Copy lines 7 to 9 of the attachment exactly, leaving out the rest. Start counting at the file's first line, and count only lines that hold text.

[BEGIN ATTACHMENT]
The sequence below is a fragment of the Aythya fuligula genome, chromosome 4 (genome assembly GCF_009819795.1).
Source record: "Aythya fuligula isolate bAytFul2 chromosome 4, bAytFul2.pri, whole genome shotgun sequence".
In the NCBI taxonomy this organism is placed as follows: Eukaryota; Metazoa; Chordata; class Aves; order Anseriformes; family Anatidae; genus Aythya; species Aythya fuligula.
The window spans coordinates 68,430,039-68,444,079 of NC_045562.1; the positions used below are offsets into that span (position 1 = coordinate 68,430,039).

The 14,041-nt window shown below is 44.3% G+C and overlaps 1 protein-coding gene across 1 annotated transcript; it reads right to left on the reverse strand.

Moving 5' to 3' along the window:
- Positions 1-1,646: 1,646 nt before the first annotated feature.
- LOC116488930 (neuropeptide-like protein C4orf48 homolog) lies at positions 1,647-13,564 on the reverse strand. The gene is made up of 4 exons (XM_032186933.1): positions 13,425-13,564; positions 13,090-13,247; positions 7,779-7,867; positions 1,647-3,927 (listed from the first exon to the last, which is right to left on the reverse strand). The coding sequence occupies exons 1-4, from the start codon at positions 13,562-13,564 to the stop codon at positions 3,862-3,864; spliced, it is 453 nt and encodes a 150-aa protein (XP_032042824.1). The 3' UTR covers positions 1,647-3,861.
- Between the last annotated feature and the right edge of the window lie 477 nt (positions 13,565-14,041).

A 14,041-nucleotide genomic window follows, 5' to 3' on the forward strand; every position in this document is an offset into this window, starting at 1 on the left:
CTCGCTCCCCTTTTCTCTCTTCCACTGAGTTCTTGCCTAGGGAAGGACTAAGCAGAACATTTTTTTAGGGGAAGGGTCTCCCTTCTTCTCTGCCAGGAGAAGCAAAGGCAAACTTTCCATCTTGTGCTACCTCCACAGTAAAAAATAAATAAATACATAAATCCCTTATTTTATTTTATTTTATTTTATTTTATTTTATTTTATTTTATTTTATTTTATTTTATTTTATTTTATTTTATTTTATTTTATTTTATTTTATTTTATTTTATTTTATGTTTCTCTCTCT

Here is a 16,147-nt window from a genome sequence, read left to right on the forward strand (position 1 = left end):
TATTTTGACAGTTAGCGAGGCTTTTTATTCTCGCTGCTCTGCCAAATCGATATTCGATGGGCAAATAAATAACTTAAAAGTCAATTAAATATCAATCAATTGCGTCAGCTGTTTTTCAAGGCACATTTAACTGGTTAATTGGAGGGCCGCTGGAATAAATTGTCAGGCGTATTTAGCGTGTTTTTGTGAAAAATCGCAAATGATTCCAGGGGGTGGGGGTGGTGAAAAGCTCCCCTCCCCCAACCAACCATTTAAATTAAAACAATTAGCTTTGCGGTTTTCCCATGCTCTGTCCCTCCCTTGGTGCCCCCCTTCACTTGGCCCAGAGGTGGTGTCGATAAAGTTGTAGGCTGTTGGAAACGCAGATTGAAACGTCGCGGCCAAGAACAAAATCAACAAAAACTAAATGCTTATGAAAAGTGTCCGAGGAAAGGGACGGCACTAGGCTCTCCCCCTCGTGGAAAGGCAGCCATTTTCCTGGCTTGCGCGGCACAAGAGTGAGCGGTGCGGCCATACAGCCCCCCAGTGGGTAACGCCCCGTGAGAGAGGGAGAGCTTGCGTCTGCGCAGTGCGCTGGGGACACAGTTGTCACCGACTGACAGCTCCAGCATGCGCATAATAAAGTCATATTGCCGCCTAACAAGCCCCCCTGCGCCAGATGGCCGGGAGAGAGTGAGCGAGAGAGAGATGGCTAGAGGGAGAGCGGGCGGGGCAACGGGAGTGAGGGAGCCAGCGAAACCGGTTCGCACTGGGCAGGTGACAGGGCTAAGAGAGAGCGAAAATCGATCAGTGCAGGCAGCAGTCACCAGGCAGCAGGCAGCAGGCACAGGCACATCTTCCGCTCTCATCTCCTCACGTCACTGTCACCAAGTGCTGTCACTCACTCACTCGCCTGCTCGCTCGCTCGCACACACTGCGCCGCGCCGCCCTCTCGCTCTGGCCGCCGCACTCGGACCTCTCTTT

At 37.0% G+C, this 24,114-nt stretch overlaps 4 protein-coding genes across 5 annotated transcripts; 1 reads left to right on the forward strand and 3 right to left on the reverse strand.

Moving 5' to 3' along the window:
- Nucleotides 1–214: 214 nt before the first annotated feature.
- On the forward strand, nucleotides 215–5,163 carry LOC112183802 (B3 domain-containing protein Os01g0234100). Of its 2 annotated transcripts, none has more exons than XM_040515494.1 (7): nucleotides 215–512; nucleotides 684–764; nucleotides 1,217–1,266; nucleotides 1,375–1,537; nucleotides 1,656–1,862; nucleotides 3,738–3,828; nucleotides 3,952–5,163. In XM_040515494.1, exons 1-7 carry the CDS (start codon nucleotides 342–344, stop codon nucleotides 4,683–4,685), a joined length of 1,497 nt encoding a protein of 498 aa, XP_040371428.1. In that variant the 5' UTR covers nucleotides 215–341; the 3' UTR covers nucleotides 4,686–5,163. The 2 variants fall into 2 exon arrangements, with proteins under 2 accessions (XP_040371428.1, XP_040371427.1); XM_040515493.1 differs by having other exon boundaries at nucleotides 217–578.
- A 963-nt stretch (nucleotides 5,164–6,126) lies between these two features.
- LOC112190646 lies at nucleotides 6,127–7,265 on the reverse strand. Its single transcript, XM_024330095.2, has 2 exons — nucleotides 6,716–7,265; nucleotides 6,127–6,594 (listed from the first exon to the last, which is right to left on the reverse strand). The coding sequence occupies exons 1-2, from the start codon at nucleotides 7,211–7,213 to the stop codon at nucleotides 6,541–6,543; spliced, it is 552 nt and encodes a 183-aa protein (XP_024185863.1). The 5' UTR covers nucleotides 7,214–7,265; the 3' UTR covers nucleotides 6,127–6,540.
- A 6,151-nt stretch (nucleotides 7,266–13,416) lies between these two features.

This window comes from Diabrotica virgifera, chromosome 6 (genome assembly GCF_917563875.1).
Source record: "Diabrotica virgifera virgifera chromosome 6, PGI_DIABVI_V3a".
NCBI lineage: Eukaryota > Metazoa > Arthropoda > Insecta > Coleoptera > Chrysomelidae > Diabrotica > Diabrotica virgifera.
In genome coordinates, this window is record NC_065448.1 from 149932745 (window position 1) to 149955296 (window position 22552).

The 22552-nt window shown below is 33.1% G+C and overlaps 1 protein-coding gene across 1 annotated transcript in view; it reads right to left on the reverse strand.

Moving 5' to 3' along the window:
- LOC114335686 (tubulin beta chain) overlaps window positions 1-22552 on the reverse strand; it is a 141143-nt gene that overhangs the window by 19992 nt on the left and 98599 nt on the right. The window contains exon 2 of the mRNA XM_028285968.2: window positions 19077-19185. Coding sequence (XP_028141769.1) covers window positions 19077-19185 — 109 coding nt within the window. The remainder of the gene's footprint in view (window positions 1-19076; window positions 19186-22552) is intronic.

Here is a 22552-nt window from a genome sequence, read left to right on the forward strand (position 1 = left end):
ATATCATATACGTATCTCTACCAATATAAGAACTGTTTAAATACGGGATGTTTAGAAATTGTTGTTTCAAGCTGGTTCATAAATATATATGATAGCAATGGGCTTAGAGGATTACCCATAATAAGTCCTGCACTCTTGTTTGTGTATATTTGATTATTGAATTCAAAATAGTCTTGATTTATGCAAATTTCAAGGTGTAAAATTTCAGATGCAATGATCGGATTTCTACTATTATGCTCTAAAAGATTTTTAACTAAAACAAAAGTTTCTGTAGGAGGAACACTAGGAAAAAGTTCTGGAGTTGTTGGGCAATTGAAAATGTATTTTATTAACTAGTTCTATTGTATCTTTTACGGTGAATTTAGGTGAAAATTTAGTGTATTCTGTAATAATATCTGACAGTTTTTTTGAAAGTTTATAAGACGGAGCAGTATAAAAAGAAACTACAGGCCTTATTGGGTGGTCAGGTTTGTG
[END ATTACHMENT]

- Positions 1-1,646: 1,646 nt before the first annotated feature.
- LOC116488930 (neuropeptide-like protein C4orf48 homolog) lies at positions 1,647-13,564 on the reverse strand. The gene is made up of 4 exons (XM_032186933.1): positions 13,425-13,564; positions 13,090-13,247; positions 7,779-7,867; positions 1,647-3,927 (listed from the first exon to the last, which is right to left on the reverse strand). The coding sequence occupies exons 1-4, from the start codon at positions 13,562-13,564 to the stop codon at positions 3,862-3,864; spliced, it is 453 nt and encodes a 150-aa protein (XP_032042824.1). The 3' UTR covers positions 1,647-3,861.
- Between the last annotated feature and the right edge of the window lie 477 nt (positions 13,565-14,041).